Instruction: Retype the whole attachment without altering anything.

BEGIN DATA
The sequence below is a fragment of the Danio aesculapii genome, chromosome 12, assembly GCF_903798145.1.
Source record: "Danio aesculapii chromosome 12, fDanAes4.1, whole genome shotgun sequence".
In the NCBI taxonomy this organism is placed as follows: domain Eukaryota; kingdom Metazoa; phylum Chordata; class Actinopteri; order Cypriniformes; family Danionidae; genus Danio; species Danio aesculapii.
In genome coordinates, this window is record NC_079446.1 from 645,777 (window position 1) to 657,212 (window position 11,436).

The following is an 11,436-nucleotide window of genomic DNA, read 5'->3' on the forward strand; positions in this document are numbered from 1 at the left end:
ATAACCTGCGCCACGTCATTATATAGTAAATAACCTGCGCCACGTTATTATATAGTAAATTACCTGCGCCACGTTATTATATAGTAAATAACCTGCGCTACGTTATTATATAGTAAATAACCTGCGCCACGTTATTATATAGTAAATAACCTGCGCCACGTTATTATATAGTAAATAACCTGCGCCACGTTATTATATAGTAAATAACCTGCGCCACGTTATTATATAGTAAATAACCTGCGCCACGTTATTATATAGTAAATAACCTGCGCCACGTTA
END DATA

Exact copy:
The sequence below is a fragment of the Danio aesculapii genome, chromosome 12, assembly GCF_903798145.1.
Source record: "Danio aesculapii chromosome 12, fDanAes4.1, whole genome shotgun sequence".
In the NCBI taxonomy this organism is placed as follows: domain Eukaryota; kingdom Metazoa; phylum Chordata; class Actinopteri; order Cypriniformes; family Danionidae; genus Danio; species Danio aesculapii.
In genome coordinates, this window is record NC_079446.1 from 645,777 (window position 1) to 657,212 (window position 11,436).

The following is an 11,436-nucleotide window of genomic DNA, read 5'->3' on the forward strand; positions in this document are numbered from 1 at the left end:
ATAACCTGCGCCACGTCATTATATAGTAAATAACCTGCGCCACGTTATTATATAGTAAATTACCTGCGCCACGTTATTATATAGTAAATAACCTGCGCTACGTTATTATATAGTAAATAACCTGCGCCACGTTATTATATAGTAAATAACCTGCGCCACGTTATTATATAGTAAATAACCTGCGCCACGTTATTATATAGTAAATAACCTGCGCCACGTTATTATATAGTAAATAACCTGCGCCACGTTATTATATAGTAAATAACCTGCGCCACGTTA